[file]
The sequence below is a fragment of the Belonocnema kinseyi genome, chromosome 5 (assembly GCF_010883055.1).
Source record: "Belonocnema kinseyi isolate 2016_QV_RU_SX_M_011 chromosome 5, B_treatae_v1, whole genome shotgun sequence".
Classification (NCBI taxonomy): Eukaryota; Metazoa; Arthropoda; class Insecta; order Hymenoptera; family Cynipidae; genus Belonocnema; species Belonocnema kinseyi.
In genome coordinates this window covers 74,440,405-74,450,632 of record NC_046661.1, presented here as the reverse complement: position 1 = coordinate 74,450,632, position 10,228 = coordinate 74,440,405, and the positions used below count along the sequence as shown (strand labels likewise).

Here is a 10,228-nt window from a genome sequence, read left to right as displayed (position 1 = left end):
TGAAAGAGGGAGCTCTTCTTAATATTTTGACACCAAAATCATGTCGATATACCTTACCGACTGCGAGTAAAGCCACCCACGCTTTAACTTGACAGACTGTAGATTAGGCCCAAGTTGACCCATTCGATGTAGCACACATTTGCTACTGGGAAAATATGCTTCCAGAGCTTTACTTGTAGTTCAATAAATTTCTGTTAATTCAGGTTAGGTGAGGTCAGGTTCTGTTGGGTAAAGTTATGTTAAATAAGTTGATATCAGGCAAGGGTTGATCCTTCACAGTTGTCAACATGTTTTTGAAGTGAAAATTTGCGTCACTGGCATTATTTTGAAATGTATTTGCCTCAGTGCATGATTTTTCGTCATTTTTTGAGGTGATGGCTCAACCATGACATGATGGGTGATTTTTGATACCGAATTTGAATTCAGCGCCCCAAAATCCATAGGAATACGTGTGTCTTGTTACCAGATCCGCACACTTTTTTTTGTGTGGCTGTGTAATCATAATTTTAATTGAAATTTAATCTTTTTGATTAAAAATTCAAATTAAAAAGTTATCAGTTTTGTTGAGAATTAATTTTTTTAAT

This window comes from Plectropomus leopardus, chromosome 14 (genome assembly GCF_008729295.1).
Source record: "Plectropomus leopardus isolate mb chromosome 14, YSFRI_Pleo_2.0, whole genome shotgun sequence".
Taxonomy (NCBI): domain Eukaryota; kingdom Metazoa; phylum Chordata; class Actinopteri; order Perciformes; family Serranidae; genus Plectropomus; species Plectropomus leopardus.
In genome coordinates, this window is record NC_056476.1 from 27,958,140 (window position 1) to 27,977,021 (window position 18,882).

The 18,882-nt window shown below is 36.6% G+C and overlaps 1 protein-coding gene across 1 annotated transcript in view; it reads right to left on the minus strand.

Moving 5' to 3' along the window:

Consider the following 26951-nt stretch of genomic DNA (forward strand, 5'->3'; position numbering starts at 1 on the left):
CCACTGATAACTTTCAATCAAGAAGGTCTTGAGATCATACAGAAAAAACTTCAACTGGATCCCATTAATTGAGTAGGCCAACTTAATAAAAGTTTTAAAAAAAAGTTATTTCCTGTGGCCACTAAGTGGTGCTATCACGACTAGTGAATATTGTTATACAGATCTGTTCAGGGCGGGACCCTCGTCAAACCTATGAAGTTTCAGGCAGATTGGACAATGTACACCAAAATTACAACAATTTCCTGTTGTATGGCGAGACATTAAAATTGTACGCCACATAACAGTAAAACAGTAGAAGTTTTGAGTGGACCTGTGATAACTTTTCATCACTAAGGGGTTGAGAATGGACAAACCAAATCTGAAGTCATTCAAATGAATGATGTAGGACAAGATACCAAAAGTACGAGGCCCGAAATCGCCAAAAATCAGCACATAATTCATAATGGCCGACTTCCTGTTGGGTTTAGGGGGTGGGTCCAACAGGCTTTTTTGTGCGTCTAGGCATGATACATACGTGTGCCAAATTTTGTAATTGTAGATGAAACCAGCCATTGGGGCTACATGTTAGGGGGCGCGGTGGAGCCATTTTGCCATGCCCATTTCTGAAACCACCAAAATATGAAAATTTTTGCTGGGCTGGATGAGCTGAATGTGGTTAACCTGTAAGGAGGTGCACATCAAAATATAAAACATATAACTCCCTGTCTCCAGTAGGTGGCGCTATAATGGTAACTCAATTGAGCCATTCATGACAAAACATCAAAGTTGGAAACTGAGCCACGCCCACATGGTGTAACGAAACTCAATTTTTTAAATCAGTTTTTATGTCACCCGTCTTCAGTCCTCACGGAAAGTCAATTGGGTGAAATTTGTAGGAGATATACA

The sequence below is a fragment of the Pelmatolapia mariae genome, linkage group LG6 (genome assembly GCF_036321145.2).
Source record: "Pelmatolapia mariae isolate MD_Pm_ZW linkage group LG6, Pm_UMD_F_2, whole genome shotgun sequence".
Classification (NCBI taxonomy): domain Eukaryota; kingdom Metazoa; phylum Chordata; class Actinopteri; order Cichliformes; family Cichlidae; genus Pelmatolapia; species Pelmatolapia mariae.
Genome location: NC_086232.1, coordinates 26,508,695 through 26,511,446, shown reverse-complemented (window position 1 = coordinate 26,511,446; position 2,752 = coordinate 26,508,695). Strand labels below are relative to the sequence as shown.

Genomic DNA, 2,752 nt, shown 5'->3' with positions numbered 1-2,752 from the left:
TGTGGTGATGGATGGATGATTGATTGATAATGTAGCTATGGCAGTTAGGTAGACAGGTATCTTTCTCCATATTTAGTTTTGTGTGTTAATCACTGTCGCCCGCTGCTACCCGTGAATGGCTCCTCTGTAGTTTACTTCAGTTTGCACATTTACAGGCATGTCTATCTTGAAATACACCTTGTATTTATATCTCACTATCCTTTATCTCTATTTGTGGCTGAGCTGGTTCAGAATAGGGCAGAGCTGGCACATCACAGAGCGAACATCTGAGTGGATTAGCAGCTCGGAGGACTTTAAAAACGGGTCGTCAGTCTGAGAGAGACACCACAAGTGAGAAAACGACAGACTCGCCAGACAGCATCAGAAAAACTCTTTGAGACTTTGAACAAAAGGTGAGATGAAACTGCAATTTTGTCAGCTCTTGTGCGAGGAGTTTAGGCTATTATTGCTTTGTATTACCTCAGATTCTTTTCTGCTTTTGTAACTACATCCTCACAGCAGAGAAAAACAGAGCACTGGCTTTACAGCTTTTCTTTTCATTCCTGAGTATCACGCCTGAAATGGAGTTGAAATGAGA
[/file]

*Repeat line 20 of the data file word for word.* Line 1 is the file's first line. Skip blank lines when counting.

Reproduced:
TGTGGTGATGGATGGATGATTGATTGATAATGTAGCTATGGCAGTTAGGTAGACAGGTATCTTTCTCCATATTTAGTTTTGTGTGTTAATCACTGTCGCCCGCTGCTACCCGTGAATGGCTCCTCTGTAGTTTACTTCAGTTTGCACATTTACAGGCATGTCTATCTTGAAATACACCTTGTATTTATATCTCACTATCCTTTATCTCTATTTGTGGCTGAGCTGGTTCAGAATAGGGCAGAGCTGGCACATCACAGAGCGAACATCTGAGTGGATTAGCAGCTCGGAGGACTTTAAAAACGGGTCGTCAGTCTGAGAGAGACACCACAAGTGAGAAAACGACAGACTCGCCAGACAGCATCAGAAAAACTCTTTGAGACTTTGAACAAAAGGTGAGATGAAACTGCAATTTTGTCAGCTCTTGTGCGAGGAGTTTAGGCTATTATTGCTTTGTATTACCTCAGATTCTTTTCTGCTTTTGTAACTACATCCTCACAGCAGAGAAAAACAGAGCACTGGCTTTACAGCTTTTCTTTTCATTCCTGAGTATCACGCCTGAAATGGAGTTGAAATGAGA